What's Good for the Body is Good for the Brain -- September is Healthy Aging® Month

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Recognized as a national wellness campaign, Healthy Aging® Month is designed to put a spotlight on the longevity of our citizens and how they can successfully age; avoiding declines in physical, mental and emotional health.

It's vital that we teach people how to keep their bodies and minds working at their full capacity.

September is Healthy Aging® Month, a national observance focusing attention on the positive aspects of growing older. Recognized as a national wellness campaign, Healthy Aging® Month is designed to put a spotlight on the longevity of our citizens and how they can successfully age; avoiding declines in physical, mental and emotional health.

"Since our population is living longer, people are developing higher expectations for a better quality of life in their senior years," says Dr. Lorne S. Label, board-certified neurologist and director of the Brain Longevity Center (http://www.brainlc.com) in Thousand Oaks, California. "It's vital that we teach people how to keep their bodies and minds working at their full capacity."

A healthy aging program includes exercise, good nutrition, stress reduction, sufficient sleep, and avoiding obvious health hazards such as smoking.

"The medical community once thought that while the body benefited from good health choices, very little could be done to help regenerate the brain. We now know that the brain is very resilient and it is possible to keep the brain sharp and agile as one grows older," says Dr. Label.

In fact, recent cognitive research has shown that the brain can continue to renew cells throughout a person's lifetime. It doesn't matter if you are nine or ninety. You can still learn -- it may just take a little longer. New medical evidence also shows that a planned, individualized program can help slow the progression of cognitive decline and thereby increase the quality of life.

What steps can you take to optimize your brain function? First, most things that are good for the body are good for the brain. It's also important to be socially active, maintain a positive attitude, look for the humor in life and keep learning.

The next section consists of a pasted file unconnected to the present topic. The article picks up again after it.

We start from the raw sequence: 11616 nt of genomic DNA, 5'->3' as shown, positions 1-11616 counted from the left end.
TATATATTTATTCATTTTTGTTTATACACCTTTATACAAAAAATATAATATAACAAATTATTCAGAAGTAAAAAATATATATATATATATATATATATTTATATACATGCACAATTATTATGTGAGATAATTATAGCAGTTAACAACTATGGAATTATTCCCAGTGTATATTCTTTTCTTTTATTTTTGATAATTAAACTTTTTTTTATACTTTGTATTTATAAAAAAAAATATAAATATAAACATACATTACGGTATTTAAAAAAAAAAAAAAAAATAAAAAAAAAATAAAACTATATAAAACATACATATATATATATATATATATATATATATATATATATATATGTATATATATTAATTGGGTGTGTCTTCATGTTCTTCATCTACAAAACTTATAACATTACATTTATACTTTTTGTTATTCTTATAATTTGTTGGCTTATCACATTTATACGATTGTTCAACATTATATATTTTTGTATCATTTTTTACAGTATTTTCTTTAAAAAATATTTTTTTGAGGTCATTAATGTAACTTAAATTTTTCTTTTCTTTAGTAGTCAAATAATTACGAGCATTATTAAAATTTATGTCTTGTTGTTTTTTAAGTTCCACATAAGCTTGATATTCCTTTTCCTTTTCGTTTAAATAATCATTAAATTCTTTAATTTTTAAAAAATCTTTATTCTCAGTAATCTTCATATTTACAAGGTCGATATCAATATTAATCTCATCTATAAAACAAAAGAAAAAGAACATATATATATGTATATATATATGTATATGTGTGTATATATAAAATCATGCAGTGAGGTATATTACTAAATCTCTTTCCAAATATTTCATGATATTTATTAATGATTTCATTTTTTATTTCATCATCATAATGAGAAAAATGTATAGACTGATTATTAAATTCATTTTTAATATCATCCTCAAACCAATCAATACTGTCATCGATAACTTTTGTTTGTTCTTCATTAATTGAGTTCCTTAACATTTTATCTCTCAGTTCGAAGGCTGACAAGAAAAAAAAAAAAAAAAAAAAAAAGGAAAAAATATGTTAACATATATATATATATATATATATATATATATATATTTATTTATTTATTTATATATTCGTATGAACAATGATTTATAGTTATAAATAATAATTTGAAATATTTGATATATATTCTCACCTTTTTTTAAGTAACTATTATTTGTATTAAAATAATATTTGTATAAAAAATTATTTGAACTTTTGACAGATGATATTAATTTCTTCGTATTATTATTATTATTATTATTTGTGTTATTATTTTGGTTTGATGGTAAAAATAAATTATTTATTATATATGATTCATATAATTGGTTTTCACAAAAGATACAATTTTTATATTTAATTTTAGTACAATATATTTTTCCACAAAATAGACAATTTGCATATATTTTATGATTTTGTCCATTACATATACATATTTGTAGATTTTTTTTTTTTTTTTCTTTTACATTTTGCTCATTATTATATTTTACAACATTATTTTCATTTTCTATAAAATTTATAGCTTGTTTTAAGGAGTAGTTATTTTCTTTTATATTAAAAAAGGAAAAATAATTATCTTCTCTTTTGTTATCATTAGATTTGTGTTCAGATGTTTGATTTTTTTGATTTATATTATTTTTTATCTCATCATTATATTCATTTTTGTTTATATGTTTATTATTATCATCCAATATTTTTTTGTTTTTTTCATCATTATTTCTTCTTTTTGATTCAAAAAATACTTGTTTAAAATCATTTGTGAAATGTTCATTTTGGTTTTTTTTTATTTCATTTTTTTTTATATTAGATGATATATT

Learning is the real key to maintaining good cognitive function. This means tackling new tasks and hobbies, such as taking a dance class, mastering a musical instrument, traveling to new places, trying your hand at art projects, learning a computer program or even studying a new language.

Like your body, your brain needs to be exercised frequently. Brain games and activities, sometimes called "neurobics," will engage the brain's memory, reasoning, visual spatial and information processing. These brain games should be fun and interesting, and they must be progressively more challenging -- so you have the best cognitive workout.

The bottom line is that taking charge of your wellbeing is the key to successful aging. Healthy Aging® Month can be a catalyst for those who have been putting off making the necessary lifestyle changes.

"It's never too late to improve your health. If you haven't had a recent medical check-up, then schedule a physical exam. The results will show the current status of your health and reveal any underlying medical concerns. This will give you a basis for creating a proactive program that you can integrate into your life. If you take these steps, you will have a healthier body and mind to enjoy your senior years to the fullest," says Dr. Label.

The Brain Longevity Center was founded by Dr. Lorne S. Label in 2007. Offering traditional and integrative medical care, the Center evaluates and treats patients with memory impairment. The Center is located at 2100 Lynn Road, Suite 230, Thousand Oaks, CA 91360. For more information, visit our website at http://www.brainlc.com or call 805-497-7274.

Healthy Aging® Month http://www.healthyaging.net/index.htm is developed, produced and marketed by the nonprofit Educational Television Network, Inc. An annual observance, the campaign is designed to focus national attention on the positive aspects of growing older.

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Nancy Wurtzel
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